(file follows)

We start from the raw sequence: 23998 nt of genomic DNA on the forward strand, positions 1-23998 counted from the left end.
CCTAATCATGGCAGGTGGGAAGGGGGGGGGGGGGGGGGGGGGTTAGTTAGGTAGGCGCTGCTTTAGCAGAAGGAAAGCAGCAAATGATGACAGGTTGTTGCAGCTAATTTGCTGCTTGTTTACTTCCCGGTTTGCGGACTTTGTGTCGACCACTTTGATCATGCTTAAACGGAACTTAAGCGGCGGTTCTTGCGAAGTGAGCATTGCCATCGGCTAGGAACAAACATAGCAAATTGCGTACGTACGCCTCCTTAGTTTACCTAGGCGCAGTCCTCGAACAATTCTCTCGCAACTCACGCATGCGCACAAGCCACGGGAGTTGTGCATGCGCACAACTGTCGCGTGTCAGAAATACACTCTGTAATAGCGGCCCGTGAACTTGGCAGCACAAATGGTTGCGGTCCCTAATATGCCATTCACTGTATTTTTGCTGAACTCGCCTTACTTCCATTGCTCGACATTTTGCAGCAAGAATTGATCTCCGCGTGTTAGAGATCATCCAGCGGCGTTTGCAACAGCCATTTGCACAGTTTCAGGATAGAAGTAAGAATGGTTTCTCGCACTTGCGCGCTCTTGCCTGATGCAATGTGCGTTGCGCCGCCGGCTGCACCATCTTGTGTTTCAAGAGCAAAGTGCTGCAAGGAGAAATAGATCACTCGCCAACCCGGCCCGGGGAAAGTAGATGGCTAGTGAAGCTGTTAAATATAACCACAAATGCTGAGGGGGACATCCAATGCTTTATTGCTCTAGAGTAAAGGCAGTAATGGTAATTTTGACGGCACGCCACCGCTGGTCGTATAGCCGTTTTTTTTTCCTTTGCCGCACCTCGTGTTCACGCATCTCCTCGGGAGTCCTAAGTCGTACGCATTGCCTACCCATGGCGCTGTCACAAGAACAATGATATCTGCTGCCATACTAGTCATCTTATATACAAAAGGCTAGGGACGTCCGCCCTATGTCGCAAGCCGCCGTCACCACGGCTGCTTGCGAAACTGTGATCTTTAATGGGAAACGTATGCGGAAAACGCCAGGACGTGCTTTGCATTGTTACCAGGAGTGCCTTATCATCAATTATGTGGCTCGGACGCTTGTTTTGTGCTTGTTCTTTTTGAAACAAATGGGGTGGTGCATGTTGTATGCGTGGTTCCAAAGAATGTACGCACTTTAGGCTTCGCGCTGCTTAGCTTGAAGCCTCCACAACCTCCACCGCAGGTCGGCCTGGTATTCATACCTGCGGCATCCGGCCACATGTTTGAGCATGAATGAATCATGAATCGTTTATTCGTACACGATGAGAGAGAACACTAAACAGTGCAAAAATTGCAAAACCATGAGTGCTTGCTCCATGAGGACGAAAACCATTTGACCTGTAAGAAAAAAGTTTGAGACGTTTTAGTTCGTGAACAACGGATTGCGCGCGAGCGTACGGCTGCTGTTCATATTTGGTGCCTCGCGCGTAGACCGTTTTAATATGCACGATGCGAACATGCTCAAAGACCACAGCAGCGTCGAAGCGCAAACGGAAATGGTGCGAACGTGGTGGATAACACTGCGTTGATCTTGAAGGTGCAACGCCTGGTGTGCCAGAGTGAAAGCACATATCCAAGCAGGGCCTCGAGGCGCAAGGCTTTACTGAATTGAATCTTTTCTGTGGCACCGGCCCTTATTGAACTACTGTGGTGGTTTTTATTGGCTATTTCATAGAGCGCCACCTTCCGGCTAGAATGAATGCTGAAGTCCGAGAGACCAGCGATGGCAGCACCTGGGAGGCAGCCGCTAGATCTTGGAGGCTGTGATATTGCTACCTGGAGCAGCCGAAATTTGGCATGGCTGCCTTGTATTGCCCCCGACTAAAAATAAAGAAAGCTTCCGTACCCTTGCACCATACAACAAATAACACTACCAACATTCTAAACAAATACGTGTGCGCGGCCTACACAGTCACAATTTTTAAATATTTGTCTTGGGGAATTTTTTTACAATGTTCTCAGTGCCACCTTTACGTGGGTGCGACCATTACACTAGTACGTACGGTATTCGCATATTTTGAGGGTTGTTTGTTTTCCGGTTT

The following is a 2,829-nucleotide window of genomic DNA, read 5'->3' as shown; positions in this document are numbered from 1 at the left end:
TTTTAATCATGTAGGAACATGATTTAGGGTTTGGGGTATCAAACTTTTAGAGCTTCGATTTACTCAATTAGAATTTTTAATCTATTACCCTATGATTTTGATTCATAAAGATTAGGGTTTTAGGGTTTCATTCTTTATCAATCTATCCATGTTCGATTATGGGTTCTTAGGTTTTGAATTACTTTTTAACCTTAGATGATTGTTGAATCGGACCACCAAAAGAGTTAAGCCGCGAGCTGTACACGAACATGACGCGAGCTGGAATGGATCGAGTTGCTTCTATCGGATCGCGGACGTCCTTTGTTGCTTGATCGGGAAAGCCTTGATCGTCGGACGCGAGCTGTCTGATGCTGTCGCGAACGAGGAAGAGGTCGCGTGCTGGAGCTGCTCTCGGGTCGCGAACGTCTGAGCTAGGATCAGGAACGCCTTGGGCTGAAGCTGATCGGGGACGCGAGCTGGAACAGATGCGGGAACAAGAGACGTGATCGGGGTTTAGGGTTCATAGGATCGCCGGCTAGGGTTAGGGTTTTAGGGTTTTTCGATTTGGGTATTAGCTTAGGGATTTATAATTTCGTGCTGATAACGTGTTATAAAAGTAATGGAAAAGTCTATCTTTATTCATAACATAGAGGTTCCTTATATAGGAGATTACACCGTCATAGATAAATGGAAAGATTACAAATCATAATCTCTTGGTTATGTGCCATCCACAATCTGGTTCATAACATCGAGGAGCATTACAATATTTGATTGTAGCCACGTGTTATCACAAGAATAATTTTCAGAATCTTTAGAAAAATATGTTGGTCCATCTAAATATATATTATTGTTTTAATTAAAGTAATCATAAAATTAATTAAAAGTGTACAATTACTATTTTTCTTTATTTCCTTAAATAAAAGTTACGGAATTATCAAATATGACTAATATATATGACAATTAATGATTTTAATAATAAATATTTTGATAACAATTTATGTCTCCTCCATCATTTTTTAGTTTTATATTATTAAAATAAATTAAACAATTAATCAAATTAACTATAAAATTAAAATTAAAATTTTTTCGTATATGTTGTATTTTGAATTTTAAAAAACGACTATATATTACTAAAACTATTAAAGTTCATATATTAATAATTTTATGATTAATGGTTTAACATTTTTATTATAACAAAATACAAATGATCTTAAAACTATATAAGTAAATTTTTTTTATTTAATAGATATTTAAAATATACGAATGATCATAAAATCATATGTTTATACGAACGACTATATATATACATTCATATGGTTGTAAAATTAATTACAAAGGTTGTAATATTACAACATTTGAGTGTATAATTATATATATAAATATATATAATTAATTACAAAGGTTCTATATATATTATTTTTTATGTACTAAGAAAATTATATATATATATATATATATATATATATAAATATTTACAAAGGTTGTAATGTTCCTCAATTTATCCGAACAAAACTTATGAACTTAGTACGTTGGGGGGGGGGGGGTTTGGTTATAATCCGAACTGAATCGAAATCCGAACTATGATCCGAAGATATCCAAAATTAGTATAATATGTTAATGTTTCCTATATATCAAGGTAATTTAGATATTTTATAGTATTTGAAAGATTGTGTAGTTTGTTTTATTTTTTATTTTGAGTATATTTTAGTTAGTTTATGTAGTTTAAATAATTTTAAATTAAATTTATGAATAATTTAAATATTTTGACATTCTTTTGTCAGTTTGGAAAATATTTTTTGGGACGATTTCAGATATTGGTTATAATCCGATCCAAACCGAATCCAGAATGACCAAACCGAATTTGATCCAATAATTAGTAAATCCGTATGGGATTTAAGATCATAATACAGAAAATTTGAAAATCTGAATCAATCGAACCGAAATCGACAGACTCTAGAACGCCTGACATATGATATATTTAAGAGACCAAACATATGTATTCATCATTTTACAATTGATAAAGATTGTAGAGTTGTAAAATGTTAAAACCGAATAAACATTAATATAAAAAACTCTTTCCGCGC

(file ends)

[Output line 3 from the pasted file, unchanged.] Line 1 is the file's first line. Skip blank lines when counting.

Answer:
The following is a 2,829-nucleotide window of genomic DNA, read 5'->3' as shown; positions in this document are numbered from 1 at the left end: